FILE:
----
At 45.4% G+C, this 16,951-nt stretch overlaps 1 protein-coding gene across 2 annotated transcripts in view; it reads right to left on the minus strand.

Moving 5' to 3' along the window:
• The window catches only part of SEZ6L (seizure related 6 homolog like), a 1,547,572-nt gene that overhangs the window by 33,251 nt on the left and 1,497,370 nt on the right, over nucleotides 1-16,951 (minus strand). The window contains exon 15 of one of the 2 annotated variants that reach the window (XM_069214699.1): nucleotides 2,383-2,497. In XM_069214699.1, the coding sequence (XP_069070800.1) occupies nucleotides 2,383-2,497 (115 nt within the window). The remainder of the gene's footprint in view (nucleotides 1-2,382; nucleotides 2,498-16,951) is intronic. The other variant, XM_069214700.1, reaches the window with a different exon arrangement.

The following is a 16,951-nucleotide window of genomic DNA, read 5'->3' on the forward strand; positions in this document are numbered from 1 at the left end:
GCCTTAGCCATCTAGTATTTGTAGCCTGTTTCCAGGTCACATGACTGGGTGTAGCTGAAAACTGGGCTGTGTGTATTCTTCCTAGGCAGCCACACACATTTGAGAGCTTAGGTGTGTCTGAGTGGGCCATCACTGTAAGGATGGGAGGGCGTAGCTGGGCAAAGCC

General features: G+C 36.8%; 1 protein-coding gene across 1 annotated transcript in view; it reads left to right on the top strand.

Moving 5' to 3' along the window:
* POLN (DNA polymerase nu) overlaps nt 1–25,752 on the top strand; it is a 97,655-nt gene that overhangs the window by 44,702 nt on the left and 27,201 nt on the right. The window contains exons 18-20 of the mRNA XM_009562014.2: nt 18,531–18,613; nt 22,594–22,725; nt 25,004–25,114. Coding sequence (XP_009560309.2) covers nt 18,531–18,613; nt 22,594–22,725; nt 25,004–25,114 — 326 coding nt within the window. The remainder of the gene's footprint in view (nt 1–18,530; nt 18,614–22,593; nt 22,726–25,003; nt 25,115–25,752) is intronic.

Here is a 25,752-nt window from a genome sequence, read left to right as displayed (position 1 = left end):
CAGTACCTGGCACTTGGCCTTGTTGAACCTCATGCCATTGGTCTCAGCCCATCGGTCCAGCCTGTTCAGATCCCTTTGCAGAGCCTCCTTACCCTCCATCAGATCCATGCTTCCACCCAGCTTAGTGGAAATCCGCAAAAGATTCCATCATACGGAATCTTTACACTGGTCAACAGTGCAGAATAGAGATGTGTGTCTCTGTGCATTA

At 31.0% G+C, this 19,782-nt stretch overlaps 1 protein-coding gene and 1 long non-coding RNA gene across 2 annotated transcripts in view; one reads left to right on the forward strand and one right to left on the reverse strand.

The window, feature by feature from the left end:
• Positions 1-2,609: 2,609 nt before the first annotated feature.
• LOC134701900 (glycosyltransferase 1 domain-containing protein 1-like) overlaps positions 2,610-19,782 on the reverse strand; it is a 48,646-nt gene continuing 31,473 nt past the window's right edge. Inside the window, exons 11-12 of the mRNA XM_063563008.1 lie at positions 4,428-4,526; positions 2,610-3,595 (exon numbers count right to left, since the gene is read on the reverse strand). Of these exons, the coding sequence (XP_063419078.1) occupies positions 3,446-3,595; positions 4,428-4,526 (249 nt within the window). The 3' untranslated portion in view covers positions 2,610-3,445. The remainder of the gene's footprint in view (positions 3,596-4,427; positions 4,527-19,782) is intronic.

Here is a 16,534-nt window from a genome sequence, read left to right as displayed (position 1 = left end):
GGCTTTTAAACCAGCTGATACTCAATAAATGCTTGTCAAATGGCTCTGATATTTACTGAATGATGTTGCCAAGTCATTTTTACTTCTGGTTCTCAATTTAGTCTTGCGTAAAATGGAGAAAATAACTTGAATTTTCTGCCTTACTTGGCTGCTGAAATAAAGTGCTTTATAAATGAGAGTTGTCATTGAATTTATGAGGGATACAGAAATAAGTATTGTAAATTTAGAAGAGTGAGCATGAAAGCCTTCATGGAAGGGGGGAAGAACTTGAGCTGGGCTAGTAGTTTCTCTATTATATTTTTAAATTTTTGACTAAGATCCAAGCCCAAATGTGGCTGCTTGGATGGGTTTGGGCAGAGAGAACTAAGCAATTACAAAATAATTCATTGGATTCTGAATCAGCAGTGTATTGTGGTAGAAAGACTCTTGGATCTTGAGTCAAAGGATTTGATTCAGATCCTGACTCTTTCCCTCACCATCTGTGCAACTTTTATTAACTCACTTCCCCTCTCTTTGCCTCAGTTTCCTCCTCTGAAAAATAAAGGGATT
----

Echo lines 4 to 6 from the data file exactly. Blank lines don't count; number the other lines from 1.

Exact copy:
The following is a 16,951-nucleotide window of genomic DNA, read 5'->3' on the forward strand; positions in this document are numbered from 1 at the left end:
GCCTTAGCCATCTAGTATTTGTAGCCTGTTTCCAGGTCACATGACTGGGTGTAGCTGAAAACTGGGCTGTGTGTATTCTTCCTAGGCAGCCACACACATTTGAGAGCTTAGGTGTGTCTGAGTGGGCCATCACTGTAAGGATGGGAGGGCGTAGCTGGGCAAAGCC

General features: G+C 36.8%; 1 protein-coding gene across 1 annotated transcript in view; it reads left to right on the top strand.